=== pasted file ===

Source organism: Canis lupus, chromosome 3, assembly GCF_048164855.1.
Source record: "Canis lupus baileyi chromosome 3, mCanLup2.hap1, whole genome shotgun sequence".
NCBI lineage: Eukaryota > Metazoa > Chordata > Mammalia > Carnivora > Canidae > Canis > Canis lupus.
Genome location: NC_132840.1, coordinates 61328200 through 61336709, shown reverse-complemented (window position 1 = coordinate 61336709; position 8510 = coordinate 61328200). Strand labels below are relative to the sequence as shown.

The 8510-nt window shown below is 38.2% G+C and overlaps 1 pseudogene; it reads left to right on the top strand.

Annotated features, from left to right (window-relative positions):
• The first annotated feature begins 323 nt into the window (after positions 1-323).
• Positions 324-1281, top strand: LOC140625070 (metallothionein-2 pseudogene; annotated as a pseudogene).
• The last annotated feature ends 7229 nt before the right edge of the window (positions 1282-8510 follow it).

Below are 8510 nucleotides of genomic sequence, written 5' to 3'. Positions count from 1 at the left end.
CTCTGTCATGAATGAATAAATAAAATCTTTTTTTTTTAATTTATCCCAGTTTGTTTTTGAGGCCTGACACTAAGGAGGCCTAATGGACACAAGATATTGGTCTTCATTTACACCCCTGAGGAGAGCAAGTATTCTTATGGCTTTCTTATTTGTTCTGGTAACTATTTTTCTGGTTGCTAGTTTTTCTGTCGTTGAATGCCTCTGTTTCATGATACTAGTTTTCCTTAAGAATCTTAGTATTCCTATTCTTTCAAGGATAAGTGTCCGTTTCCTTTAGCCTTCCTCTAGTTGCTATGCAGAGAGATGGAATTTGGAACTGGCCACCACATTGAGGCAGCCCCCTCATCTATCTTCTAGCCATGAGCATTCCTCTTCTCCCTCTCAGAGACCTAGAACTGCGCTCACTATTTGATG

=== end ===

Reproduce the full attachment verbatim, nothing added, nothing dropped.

Source organism: Canis lupus, chromosome 3, assembly GCF_048164855.1.
Source record: "Canis lupus baileyi chromosome 3, mCanLup2.hap1, whole genome shotgun sequence".
NCBI lineage: Eukaryota > Metazoa > Chordata > Mammalia > Carnivora > Canidae > Canis > Canis lupus.
Genome location: NC_132840.1, coordinates 61328200 through 61336709, shown reverse-complemented (window position 1 = coordinate 61336709; position 8510 = coordinate 61328200). Strand labels below are relative to the sequence as shown.

The 8510-nt window shown below is 38.2% G+C and overlaps 1 pseudogene; it reads left to right on the top strand.

Annotated features, from left to right (window-relative positions):
• The first annotated feature begins 323 nt into the window (after positions 1-323).
• Positions 324-1281, top strand: LOC140625070 (metallothionein-2 pseudogene; annotated as a pseudogene).
• The last annotated feature ends 7229 nt before the right edge of the window (positions 1282-8510 follow it).

Below are 8510 nucleotides of genomic sequence, written 5' to 3'. Positions count from 1 at the left end.
CTCTGTCATGAATGAATAAATAAAATCTTTTTTTTTTAATTTATCCCAGTTTGTTTTTGAGGCCTGACACTAAGGAGGCCTAATGGACACAAGATATTGGTCTTCATTTACACCCCTGAGGAGAGCAAGTATTCTTATGGCTTTCTTATTTGTTCTGGTAACTATTTTTCTGGTTGCTAGTTTTTCTGTCGTTGAATGCCTCTGTTTCATGATACTAGTTTTCCTTAAGAATCTTAGTATTCCTATTCTTTCAAGGATAAGTGTCCGTTTCCTTTAGCCTTCCTCTAGTTGCTATGCAGAGAGATGGAATTTGGAACTGGCCACCACATTGAGGCAGCCCCCTCATCTATCTTCTAGCCATGAGCATTCCTCTTCTCCCTCTCAGAGACCTAGAACTGCGCTCACTATTTGATG